After several rounds of layoffs, Twitter’s staff is down from about 7,500 employees to less than 2,000 — and one of the numerous cuts across the company eliminated the platform’s entire accessibility team last year.
In an open letter to Elon Musk, Senator Ed Markey (D-MA) called on the new Twitter owner to bring the accessibility team back.
“Not surprisingly, since you shut down Twitter’s Accessibility Team, disabled users have reported increased difficulty and frustration using Twitter,” Markey wrote.
Like any social platform, Twitter has had its foibles when it comes to accessibility — in 2020, Twitter didn’t even have an accessibility team and only established one after public outcry when the company rolled out voice tweets without captions. But in the few years Twitter did have an accessibility team, the company rolled out features for alt text on images, automatic captioning on videos, and captions for Spaces live audio rooms and voice tweets. Many disabled users found community on Twitter, because its built-in accessibility features made it easier to use than other social platforms.
With no accessibility team at Twitter anymore, it’s not as though the platform’s features have simply remained dormant. Captions on Twitter Spaces have disappeared altogether, making the feature unusable for any user who is Deaf or hard of hearing. To disabled users, this sends the message that accessibility is no longer part of the conversation at Twitter HQ (which, by the way, the company has stopped paying rent for).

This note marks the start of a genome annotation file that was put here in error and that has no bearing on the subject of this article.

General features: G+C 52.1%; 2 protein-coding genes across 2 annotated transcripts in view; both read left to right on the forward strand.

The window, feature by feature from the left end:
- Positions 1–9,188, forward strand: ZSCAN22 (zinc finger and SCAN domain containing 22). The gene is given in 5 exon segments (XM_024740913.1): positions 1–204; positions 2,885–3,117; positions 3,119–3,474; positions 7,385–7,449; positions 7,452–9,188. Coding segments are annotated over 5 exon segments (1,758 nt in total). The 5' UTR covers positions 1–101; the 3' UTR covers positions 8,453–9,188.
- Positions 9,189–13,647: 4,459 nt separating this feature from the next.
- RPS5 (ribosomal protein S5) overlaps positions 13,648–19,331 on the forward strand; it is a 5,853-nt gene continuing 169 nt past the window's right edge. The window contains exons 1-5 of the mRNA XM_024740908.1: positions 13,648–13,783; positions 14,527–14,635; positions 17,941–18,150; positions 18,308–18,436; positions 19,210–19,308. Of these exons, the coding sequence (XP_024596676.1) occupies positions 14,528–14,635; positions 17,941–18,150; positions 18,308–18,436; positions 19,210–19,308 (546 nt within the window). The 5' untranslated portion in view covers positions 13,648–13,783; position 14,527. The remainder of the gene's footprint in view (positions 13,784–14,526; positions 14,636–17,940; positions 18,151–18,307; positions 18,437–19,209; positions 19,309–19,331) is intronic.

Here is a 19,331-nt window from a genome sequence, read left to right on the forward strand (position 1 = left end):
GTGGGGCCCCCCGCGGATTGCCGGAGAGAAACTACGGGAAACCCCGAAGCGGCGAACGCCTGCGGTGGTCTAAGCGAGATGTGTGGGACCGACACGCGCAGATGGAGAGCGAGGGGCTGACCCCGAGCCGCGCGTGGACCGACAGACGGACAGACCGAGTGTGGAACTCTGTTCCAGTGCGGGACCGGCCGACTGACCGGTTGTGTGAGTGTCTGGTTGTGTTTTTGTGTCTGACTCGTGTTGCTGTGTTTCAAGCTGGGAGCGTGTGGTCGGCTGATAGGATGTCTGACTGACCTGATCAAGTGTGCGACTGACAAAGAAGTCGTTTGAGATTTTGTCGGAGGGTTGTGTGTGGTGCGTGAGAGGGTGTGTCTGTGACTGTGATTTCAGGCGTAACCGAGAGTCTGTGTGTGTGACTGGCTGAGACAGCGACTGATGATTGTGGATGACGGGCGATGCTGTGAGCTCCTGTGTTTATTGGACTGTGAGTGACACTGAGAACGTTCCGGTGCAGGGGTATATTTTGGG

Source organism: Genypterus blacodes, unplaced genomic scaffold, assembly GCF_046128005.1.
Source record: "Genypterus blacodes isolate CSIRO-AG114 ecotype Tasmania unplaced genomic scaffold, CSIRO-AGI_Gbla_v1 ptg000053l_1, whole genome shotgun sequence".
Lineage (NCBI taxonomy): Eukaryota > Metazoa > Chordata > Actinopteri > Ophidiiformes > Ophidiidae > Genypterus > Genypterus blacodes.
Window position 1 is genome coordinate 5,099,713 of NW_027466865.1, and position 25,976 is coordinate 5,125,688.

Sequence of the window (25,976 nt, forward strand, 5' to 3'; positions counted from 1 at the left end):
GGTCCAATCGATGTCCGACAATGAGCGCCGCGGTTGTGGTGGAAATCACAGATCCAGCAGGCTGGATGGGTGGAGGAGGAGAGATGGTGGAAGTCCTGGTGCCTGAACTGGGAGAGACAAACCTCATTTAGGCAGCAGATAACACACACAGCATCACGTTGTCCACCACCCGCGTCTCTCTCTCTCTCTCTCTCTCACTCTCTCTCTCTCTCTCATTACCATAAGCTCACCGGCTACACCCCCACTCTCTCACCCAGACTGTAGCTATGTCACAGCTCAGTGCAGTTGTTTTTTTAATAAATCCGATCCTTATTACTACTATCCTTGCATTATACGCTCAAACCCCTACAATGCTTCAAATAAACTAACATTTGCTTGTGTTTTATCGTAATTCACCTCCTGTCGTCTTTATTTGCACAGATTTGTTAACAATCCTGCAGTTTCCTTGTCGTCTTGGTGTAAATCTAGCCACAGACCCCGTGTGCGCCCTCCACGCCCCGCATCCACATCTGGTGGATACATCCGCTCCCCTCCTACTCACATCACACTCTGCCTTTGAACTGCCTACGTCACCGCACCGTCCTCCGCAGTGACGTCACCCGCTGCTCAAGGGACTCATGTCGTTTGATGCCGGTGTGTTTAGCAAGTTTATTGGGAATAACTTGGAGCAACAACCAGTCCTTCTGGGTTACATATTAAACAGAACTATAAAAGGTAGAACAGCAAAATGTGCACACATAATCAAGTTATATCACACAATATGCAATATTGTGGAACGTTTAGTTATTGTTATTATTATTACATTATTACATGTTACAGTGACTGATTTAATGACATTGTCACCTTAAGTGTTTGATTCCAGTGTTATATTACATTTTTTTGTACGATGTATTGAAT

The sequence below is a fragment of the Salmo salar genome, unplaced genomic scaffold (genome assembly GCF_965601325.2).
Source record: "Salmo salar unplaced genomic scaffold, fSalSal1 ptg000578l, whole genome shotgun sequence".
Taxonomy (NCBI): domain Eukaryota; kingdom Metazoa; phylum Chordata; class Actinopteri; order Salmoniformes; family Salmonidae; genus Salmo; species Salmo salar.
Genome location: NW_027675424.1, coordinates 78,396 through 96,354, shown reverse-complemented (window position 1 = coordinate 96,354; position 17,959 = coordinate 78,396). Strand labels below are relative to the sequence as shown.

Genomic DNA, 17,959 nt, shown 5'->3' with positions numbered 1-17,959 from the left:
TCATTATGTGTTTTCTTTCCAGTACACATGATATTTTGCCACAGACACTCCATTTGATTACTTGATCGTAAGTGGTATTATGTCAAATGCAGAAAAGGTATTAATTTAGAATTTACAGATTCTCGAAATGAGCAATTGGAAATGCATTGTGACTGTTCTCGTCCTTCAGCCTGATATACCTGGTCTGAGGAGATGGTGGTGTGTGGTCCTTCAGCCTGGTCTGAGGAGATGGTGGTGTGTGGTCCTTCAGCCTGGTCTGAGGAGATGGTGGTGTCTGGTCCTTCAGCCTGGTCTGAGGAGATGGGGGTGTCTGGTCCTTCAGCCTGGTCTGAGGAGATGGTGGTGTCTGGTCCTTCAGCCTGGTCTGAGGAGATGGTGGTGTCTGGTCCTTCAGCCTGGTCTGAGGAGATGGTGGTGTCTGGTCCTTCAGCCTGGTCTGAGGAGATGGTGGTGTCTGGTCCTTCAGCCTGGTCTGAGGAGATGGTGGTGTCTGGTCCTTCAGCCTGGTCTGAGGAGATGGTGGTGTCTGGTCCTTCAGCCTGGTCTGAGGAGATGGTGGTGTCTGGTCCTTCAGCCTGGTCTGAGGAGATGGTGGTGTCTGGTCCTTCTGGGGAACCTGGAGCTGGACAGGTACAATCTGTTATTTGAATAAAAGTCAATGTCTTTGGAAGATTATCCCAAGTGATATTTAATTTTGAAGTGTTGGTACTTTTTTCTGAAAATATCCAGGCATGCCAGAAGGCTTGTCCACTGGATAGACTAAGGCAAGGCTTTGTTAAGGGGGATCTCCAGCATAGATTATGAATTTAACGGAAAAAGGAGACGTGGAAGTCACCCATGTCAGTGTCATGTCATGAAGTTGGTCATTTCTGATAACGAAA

Twitter’s accessibility was dealt another blow when the platform cut off access to its API. Now, third-party developers will have to pay yet-to-be-determined monthly fees to build on a platform that previously welcomed them for free. This means that long-beloved apps like Ironfactory’s Twitterrific, which gave users expanded accessibility features, are no longer available.
“I received more than a few emails from Blind users who were upset and outraged because they would most likely have to stop using Twitter without accessible third-party clients like Twitterrific,” Ironfactory co-founder Gedeon Maheux told Forbes.
Markey’s letter poses a number of questions to Musk, to which Markey requested responses by March 17. Markey asks about why Musk eliminated the accessibility team and if he will reinstate it, Twitter’s compliance with ADA and FCC accessibility regulations, why Twitter removed captioning from Spaces, and if the platform will commit to creating user-friendly experiences for all kinds of content.
“All of these changes under your leadership signal a disregard for the needs of disabled people,” Markey wrote to Musk.